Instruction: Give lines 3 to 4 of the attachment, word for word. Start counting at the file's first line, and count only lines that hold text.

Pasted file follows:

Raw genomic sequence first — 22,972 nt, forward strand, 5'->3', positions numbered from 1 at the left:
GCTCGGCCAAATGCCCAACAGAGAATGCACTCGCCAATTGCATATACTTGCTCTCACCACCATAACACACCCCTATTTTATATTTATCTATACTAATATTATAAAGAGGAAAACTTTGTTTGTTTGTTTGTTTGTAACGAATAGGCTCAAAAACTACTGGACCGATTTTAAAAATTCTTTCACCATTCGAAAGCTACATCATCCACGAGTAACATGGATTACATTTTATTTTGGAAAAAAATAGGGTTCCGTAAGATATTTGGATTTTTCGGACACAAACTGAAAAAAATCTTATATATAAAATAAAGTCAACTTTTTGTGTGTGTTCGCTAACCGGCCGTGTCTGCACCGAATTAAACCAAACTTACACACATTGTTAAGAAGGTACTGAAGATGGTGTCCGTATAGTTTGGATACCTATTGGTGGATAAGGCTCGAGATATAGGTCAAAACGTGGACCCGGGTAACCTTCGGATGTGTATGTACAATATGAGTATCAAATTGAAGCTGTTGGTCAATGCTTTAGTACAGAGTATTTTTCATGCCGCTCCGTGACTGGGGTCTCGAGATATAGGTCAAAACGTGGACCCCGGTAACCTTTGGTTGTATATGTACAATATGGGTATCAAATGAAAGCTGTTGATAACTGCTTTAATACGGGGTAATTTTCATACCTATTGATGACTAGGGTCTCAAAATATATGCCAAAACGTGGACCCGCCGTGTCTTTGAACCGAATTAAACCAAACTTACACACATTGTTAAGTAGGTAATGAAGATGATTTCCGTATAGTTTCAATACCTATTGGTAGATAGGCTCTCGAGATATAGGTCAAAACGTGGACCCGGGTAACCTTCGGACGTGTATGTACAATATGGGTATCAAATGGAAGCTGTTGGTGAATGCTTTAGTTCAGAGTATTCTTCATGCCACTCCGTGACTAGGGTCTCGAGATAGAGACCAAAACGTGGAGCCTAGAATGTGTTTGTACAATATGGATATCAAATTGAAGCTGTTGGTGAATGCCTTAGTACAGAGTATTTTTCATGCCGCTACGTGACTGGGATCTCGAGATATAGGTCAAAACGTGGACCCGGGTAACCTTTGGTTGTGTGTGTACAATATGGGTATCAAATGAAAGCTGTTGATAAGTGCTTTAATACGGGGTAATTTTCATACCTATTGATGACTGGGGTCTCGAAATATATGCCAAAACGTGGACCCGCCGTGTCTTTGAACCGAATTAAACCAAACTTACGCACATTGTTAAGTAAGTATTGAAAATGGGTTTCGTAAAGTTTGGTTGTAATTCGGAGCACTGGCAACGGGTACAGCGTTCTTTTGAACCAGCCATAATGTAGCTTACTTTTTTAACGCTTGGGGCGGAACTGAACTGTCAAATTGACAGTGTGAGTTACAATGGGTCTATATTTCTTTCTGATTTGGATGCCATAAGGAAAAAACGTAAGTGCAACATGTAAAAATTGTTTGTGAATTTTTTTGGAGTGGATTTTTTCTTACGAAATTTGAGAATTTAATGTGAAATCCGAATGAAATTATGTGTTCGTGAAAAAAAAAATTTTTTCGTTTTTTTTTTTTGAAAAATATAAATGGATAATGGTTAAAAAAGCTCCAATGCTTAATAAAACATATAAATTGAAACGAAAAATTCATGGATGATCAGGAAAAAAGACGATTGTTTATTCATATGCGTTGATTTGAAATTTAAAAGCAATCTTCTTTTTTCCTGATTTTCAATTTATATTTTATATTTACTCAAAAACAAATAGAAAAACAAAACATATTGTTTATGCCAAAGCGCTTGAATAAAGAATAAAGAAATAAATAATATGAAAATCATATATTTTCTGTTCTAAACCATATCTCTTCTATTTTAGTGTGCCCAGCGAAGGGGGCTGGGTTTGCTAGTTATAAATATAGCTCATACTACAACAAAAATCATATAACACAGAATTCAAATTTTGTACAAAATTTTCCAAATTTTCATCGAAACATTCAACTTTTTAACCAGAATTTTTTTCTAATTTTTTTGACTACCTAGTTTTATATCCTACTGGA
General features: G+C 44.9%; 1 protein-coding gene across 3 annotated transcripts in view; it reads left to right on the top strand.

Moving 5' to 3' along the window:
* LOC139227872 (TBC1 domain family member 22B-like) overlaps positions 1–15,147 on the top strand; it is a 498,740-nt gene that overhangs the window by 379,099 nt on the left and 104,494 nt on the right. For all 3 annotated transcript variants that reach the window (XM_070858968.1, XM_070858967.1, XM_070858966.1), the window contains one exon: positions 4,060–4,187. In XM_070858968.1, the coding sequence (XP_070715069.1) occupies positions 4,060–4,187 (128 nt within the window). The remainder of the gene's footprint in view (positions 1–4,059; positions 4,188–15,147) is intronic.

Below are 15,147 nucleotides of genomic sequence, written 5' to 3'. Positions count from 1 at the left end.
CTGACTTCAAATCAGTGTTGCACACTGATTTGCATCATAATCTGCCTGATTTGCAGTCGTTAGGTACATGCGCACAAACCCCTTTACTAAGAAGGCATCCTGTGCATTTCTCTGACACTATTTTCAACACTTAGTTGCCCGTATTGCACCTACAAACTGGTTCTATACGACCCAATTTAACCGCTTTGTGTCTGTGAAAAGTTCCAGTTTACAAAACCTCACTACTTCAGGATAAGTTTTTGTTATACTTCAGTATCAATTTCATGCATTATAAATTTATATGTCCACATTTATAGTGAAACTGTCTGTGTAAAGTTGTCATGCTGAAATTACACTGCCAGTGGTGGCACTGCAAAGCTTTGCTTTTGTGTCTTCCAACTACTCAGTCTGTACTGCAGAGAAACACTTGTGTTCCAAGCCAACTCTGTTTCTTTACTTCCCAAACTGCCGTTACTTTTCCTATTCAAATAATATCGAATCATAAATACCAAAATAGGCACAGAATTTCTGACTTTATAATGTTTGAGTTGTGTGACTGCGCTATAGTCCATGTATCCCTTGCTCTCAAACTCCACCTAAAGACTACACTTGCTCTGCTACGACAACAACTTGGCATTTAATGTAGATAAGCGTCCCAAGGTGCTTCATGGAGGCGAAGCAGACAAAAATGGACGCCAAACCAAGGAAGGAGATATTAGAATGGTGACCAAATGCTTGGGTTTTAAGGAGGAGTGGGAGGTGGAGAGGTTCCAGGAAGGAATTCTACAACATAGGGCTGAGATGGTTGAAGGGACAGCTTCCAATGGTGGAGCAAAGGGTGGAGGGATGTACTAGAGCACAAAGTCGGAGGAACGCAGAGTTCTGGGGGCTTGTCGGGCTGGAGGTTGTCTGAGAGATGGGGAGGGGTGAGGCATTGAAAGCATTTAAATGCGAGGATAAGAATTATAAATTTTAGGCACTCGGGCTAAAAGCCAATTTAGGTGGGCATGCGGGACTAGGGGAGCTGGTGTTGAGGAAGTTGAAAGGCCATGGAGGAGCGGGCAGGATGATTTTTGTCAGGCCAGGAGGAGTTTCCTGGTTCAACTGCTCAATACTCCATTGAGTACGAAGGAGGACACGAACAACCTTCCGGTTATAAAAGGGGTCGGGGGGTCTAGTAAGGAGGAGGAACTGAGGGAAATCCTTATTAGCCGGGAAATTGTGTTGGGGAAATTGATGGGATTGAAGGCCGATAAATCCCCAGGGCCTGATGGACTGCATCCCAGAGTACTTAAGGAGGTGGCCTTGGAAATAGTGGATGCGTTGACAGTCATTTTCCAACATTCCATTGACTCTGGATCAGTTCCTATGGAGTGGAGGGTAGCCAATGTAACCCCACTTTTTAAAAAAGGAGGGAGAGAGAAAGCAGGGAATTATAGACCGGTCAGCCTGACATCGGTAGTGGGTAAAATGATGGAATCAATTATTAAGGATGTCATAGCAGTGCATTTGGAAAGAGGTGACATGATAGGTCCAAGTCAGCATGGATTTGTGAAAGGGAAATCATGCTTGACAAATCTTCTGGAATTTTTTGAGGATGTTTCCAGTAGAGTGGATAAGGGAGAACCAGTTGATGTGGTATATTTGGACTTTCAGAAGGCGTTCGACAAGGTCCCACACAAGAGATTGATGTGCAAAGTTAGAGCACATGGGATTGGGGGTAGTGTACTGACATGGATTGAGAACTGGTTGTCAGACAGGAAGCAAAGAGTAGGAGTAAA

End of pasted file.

General features: G+C 44.9%; 1 protein-coding gene across 3 annotated transcripts in view; it reads left to right on the top strand.

Moving 5' to 3' along the window: